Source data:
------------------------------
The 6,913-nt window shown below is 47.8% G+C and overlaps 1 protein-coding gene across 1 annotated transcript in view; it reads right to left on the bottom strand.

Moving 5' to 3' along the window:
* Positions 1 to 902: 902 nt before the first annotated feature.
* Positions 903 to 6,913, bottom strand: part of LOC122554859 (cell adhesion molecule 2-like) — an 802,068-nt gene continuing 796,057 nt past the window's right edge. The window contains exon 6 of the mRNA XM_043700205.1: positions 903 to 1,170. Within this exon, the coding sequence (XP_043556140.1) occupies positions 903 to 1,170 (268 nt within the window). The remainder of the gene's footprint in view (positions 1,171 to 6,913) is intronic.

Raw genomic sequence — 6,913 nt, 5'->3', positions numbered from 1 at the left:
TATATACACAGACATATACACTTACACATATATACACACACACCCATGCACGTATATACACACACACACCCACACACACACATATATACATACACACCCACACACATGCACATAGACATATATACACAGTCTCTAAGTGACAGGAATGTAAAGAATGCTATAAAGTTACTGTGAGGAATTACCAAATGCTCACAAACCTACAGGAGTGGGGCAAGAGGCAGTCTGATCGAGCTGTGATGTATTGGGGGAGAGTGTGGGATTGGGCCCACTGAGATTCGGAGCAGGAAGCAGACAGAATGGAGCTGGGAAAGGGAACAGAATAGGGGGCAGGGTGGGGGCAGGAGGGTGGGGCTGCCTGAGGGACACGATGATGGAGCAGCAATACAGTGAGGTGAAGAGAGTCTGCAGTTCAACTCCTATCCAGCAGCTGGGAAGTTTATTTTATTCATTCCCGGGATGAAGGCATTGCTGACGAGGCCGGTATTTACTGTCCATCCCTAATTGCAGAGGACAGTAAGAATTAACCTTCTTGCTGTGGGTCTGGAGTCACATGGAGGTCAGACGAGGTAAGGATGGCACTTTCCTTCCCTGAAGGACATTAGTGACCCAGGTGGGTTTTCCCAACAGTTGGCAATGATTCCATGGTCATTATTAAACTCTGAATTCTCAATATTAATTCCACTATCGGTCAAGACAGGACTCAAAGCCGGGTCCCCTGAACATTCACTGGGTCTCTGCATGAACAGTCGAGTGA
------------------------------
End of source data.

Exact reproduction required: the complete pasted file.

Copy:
The 6,913-nt window shown below is 47.8% G+C and overlaps 1 protein-coding gene across 1 annotated transcript in view; it reads right to left on the bottom strand.

Moving 5' to 3' along the window:
* Positions 1 to 902: 902 nt before the first annotated feature.
* Positions 903 to 6,913, bottom strand: part of LOC122554859 (cell adhesion molecule 2-like) — an 802,068-nt gene continuing 796,057 nt past the window's right edge. The window contains exon 6 of the mRNA XM_043700205.1: positions 903 to 1,170. Within this exon, the coding sequence (XP_043556140.1) occupies positions 903 to 1,170 (268 nt within the window). The remainder of the gene's footprint in view (positions 1,171 to 6,913) is intronic.

Raw genomic sequence — 6,913 nt, 5'->3', positions numbered from 1 at the left:
TATATACACAGACATATACACTTACACATATATACACACACACCCATGCACGTATATACACACACACACCCACACACACACATATATACATACACACCCACACACATGCACATAGACATATATACACAGTCTCTAAGTGACAGGAATGTAAAGAATGCTATAAAGTTACTGTGAGGAATTACCAAATGCTCACAAACCTACAGGAGTGGGGCAAGAGGCAGTCTGATCGAGCTGTGATGTATTGGGGGAGAGTGTGGGATTGGGCCCACTGAGATTCGGAGCAGGAAGCAGACAGAATGGAGCTGGGAAAGGGAACAGAATAGGGGGCAGGGTGGGGGCAGGAGGGTGGGGCTGCCTGAGGGACACGATGATGGAGCAGCAATACAGTGAGGTGAAGAGAGTCTGCAGTTCAACTCCTATCCAGCAGCTGGGAAGTTTATTTTATTCATTCCCGGGATGAAGGCATTGCTGACGAGGCCGGTATTTACTGTCCATCCCTAATTGCAGAGGACAGTAAGAATTAACCTTCTTGCTGTGGGTCTGGAGTCACATGGAGGTCAGACGAGGTAAGGATGGCACTTTCCTTCCCTGAAGGACATTAGTGACCCAGGTGGGTTTTCCCAACAGTTGGCAATGATTCCATGGTCATTATTAAACTCTGAATTCTCAATATTAATTCCACTATCGGTCAAGACAGGACTCAAAGCCGGGTCCCCTGAACATTCACTGGGTCTCTGCATGAACAGTCGAGTGA